It famously took Thomas Edison thousands of attempts to settle on a practical design for the incandescent light bulb. If each crack at a solution had cost him hundreds of millions of dollars, however, he might not have been so keen on using a build ‘em and bust ‘em approach.
For the millions of people forced to rely on a plastic tube to eliminate their urine, developing an infection is nearly a 100 percent guarantee after just four weeks. But with the help of a little bubble-blowing, biomedical engineers hope to bring relief to urethras everywhere.
Duke engineers have devised a way to improve the efficiency of lithotripsy—the demolition of kidney stones using focused shock waves. After decades of research, all it took was cutting a groove near the perimeter of the shock wave-focusing lens and changing its curvature.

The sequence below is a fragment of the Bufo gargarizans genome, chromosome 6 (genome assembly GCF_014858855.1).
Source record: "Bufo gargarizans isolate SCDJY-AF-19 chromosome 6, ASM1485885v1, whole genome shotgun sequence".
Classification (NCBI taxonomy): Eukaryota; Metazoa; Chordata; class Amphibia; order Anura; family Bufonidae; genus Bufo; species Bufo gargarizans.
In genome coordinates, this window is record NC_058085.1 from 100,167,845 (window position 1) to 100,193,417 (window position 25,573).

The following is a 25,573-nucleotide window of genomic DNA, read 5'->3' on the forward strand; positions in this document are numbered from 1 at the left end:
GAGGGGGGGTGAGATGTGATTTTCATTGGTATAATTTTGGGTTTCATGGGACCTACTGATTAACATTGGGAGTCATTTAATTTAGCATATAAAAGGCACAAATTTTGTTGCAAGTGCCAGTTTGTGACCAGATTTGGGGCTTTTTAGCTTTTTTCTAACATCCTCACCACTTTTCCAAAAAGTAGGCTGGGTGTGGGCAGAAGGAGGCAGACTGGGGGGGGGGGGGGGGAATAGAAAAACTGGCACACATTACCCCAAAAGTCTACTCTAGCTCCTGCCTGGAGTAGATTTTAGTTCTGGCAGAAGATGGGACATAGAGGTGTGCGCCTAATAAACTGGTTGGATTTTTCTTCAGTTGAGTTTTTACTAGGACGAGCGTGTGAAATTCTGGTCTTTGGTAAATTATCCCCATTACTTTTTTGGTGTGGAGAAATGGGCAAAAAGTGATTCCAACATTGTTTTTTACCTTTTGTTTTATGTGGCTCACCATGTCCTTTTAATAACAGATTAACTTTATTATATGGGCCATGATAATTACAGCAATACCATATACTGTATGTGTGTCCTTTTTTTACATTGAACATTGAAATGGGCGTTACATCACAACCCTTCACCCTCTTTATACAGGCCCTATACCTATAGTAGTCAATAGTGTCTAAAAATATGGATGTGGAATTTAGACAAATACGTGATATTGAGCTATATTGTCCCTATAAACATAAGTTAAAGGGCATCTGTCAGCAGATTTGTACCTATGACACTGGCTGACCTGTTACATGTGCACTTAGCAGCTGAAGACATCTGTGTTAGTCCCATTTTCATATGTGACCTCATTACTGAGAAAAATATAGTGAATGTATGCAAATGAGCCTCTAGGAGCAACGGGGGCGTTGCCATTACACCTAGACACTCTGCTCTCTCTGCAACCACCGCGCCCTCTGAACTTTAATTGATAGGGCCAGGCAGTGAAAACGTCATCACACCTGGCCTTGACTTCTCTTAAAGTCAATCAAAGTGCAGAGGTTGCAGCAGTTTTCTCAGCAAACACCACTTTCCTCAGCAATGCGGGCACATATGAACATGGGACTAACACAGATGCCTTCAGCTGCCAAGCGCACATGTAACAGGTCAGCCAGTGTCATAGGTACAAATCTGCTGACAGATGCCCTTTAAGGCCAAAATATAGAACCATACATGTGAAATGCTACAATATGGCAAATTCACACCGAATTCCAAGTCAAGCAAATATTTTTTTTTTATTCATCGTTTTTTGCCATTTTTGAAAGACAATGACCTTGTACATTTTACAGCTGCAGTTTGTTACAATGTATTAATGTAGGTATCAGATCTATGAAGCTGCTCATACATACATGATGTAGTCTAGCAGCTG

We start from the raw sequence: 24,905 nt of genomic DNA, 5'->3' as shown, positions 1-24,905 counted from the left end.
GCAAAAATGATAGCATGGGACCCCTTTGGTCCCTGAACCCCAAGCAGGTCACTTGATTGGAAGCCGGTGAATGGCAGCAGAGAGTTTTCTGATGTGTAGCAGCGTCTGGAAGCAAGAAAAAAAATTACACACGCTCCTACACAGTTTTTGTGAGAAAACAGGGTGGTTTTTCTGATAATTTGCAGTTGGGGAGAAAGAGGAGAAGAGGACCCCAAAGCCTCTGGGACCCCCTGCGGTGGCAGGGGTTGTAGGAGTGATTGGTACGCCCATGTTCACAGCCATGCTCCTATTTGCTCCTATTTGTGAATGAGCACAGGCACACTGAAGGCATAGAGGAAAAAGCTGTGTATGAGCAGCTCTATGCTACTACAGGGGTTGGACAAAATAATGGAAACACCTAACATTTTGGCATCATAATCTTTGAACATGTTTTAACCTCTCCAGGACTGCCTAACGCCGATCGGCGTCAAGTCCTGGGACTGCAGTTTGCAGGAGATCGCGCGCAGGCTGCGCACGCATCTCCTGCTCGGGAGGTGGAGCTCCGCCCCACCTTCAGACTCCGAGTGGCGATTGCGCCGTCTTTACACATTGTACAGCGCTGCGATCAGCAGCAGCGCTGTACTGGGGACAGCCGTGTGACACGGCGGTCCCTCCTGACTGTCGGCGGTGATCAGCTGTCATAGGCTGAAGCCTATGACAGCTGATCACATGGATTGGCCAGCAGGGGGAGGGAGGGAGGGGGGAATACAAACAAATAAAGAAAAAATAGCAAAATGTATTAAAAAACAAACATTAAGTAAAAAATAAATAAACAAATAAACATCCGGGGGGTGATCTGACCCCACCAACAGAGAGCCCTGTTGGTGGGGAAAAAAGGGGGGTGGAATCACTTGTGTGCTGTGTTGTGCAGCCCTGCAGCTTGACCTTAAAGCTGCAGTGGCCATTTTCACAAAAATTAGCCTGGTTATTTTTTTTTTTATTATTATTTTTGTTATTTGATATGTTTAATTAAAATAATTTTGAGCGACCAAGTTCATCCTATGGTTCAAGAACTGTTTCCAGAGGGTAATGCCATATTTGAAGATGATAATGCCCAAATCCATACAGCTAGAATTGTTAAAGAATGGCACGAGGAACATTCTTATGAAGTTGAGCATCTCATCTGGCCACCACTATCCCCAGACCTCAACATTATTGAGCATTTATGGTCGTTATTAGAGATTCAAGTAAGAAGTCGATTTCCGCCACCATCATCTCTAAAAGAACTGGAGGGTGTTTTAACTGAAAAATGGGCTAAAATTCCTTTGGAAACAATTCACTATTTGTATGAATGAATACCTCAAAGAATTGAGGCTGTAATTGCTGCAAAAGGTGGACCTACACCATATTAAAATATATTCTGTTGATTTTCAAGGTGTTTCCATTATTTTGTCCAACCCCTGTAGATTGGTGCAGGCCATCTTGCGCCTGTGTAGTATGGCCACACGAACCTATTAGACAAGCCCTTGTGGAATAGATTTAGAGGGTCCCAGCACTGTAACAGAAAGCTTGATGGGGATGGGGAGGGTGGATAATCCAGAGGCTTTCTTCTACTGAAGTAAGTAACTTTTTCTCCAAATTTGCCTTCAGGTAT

It goes without saying that at least once this holiday season you can expect to hear someone utter the phrase, "No two snowflakes are alike." But just how accurate is that statement? Is it a solid fact backed by scientific proof, or upon further scruity does it fall apart like a snowflake under a...
From transparent conductors to acoustic cloaking in water to undersea sensing, scientists at Duke University’s Pratt School of Engineering have been rewarded for their novel research by being involved in four of 15 large grants recently awarded by the federal government.
Several months into her Pratt Undergraduate Fellowship, Katrina Wisdom (E’12) was handed a mailer by her faculty advisor, Chuan-Hua Chen, Alfred M. Hunt Faculty Scholar and assistant professor of mechanical engineering.